I had already planned for this, as I do before every transfer. I had dinner ready for that night, lunches made for the girls for the next two days, lunch made for Nick and groceries stocked. I know I’m crazy but these little things stress me out if I don’t have them done. So, per usual, I was prepared so that I could “relax” for 48 hours.
Now we wait, the dreaded 2ww (two week wait). Although it technically is only 11 days (in my clinic that is). But here I was, for the 6thtime, on our 7thembryo (We transferred two at once on our second transfer ever). This had to work, we fixed everything, I’ve been drinking pomegranate juice (because it increases estrogen), I’m calm, and my levels looked great. Our embryo was perfect, honestly it was! I was confident.
All the pregnancy symptoms started to come in. My boobs were beyond sore, huge and veiny. I had mild cramps (normal) and started to pee every 5 minutes. My dreams were so vivid, to the point where I needed to wake myself up a few times. My gums started to hurt, which apparently can happen when pregnant, and I was exhausted. BUT deep down I knew ALL of these symptoms could also be due to the progesterone and high hormone levels in my system.
I tried to ignore those thoughts and kept telling myself they were pregnancy symptoms.
The days passed by, I started to get anxious and moody, as I always do. I cried a lot and was so worried because I knew that feeling all too well. The feeling you get when someone punches you in the stomach, the feeling I get when the nurse calls and says the test was negative.
Nick tried to take my mind off of things by changing the conversation. The girls’ crazy schedules kept my mind occupied and I just tried to stay positive. This is such a hard thing to do lately. I’ve been through so many losses these past two and a half years that fear is now something that is constant in my body. The sadness and desperation turns into fear and anger. But I tried to suppress it. I tried to believe, and I ended up believing and convincing myself it had worked!
Test day came. I never test ahead of time, I have a bad relationship with pregnancy tests so I just can’t do it (again maybe a separate story). I went in at 7:30am and the nurse drew my blood.
“Good luck! We will call you in a few hours.”
I hate this day, I hate everything about it. I hate feeling like I can’t breathe for hours, I can’t eat, I can’t do anything but stare at my phone. And I did just that. I also had to go to the bathroom (#2) like 4 times; nerves. So I decided to pee on a stick. I had to. It was negative. I was devastated. But for some reason I was still hopeful.
I started texting my nurse as I always do because I’m neurotic. She said nothing was in yet, it was 12:30pm. I called Nick because this time he was at work since it was a weekday. He freaked out thinking I had an answer, I just needed a distraction. And then the other line started coming in. It was the nurse.
I started crying, I knew by the sound of her voice that it was negative, and it was. I couldn’t breathe, again. I crumbled over and said ok thank you for calling me. (I always feel so bad for my nurses; they’re amazing and to have to tell people this news seems like the hardest thing to do).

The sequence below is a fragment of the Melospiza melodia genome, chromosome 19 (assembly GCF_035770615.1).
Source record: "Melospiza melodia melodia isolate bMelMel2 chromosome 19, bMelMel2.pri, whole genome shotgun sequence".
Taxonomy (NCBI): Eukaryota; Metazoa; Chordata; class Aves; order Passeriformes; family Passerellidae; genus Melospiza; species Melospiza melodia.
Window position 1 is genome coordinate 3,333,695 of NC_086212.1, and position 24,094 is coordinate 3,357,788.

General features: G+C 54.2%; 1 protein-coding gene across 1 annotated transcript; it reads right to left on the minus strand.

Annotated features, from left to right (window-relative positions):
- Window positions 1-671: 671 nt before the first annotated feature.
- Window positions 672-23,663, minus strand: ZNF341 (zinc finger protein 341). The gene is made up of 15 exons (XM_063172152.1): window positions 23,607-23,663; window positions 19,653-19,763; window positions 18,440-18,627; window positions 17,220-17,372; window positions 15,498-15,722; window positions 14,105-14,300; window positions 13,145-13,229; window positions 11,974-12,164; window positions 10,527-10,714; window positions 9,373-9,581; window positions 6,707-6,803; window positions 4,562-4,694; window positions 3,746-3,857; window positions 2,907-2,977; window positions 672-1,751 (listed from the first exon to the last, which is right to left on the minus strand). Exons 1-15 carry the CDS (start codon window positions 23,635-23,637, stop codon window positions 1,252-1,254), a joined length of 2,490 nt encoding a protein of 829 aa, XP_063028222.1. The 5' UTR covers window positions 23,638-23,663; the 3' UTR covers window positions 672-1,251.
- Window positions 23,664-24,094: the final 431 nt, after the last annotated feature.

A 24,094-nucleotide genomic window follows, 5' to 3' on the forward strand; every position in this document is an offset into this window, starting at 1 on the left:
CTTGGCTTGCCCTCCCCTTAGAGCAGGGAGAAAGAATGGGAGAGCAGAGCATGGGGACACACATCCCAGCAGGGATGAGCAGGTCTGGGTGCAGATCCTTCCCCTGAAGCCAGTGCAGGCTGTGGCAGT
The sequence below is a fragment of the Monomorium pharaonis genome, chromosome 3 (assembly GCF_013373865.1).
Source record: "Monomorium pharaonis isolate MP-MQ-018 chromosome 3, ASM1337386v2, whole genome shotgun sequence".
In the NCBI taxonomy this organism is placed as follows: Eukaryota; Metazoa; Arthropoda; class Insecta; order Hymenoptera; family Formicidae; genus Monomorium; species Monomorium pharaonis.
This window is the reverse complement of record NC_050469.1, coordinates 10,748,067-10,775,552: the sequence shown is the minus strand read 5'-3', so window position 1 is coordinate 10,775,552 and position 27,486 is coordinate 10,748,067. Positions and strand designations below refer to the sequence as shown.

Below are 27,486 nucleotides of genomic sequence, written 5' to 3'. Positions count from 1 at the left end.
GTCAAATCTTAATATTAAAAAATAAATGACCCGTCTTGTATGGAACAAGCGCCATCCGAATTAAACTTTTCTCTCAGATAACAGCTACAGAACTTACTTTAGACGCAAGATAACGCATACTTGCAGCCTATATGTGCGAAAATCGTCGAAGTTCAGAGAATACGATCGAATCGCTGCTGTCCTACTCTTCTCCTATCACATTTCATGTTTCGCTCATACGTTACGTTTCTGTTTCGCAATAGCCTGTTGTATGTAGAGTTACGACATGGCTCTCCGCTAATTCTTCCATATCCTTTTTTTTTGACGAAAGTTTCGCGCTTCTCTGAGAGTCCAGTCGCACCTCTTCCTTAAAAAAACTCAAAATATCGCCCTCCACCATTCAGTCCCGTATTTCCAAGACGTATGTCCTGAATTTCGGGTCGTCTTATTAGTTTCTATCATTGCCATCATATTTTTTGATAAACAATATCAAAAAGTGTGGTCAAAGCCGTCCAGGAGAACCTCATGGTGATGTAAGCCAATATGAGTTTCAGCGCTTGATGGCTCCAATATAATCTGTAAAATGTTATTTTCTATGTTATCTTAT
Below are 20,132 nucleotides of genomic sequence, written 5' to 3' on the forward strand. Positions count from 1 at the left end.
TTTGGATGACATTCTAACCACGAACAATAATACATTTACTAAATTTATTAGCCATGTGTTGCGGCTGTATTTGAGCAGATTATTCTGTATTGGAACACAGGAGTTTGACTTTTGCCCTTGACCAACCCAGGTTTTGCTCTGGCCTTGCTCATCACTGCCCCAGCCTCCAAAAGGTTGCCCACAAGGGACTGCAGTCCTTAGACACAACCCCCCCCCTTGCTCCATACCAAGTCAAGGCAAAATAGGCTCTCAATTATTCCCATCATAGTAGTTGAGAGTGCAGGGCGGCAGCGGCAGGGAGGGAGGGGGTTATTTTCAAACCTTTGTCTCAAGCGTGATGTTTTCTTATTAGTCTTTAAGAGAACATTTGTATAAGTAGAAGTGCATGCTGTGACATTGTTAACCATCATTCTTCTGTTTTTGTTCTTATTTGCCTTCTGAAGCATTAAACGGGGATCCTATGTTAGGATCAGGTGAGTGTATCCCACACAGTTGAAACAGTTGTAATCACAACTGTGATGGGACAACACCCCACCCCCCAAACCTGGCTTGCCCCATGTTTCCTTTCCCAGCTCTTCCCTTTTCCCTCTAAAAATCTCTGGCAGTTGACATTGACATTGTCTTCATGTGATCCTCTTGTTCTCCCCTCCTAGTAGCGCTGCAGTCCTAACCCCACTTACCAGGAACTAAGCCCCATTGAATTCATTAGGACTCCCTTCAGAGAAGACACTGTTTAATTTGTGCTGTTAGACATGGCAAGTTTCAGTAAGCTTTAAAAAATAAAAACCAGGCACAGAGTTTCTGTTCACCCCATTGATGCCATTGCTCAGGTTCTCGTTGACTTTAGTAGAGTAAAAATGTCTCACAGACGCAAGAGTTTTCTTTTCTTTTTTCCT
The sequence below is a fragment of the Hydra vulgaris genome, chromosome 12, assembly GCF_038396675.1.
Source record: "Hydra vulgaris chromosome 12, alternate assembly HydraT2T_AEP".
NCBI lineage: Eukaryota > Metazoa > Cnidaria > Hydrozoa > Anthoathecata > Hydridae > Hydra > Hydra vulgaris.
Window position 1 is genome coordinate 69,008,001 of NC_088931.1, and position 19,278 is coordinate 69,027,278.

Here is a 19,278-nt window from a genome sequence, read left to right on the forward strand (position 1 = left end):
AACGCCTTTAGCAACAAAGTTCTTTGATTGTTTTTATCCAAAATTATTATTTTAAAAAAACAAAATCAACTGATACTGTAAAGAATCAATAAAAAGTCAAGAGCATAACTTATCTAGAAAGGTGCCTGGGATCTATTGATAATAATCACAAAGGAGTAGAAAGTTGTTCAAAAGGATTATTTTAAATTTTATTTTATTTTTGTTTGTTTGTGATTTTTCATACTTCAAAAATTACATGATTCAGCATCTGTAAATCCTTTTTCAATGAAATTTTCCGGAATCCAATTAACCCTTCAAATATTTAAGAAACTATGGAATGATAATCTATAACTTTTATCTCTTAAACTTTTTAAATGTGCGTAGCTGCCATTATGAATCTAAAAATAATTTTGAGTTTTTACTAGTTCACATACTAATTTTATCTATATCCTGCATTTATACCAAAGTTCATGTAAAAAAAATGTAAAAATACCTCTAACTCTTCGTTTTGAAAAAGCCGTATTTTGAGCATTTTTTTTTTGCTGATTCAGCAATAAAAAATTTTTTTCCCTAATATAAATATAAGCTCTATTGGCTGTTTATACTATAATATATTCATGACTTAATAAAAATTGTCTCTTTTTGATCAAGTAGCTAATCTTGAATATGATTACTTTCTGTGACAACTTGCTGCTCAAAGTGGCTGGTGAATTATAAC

I called Nick back “it didn’t work” I said sobbing. He couldn’t believe it. I couldn’t make out a word
“I’m coming home” he said.
I couldn’t move, I couldn’t breathe, how did this not work.
We both sat there, I cried, and nick hugged me. I grew angry, I felt defeated and I was done.
“No more, I’m done, this is too much. I’ve now lost 7 embryos” (one time at the other clinic we had transferred 2).
Seven chances, seven dreams that got taken away from me. How could I keep going?
Nick said “I know but is that really what you want to do? I think we should try one more time, we have one more embryo left.”
I slept that night, not sure how but I did. I told the girls that night that I was sad because I thought I was going to have a baby but I wasn’t going to. They said “oh” and hugged me tight. Have I mentioned to you how amazing my kids are? Honestly though, what 8 year olds act like this? The number of hugs and love they gave me that day (and most days) was amazing. I guess we are doing some things right.
I woke up and went to yoga the next day. See the TWW is brutal too because you think you’re pregnant, you are happy not to exercise at that point. But then you learn that you’re actually not pregnant, and then you feel stupid, like “I could have picked up that box, I could have gone to yoga or pilates, I could have gone on a bike ride with with my daughter.” More guilt.
But Nick insisted I go to yoga. So, I did. It felt good, but I cried on the way to class, and during shavasanah. I wasn’t supposed to be there yet; I was supposed to be walking and caring for this baby.
I had bad cramps that day, my boobs still hurt and all of my needles and medications were on my bathroom counter, staring at me, reminding me of what I don’t get to do anymore, of what I don’t have, again. I put them away sadly. It’s funny how much pain you put your body through with all these shots, and yet the second they’re no longer needed you crave them more than anything in the world.
So here we are, waiting again. We talk to the doctor and now I wait for my period to come and my estrogen levels to drop so that I can start injections again (I know, makes no sense but that’s how it goes). I’m working on my vitamin D, which was low, and we will be shooting to make my uterine lining much thicker this time. But to be completely honest, I don’t have too much of anything left in me. I don’t know how much longer I can do this. I know I’m strong but the guilt and the heartache and mental stress is getting to me now. I want this more than anything. But I also want to live life without this anxiety. I want to play UNO with my girls without constantly thinking about the next step in this journey.
I’m hopeful, I know this can work, I just don’t know how much longer I can “work” trying.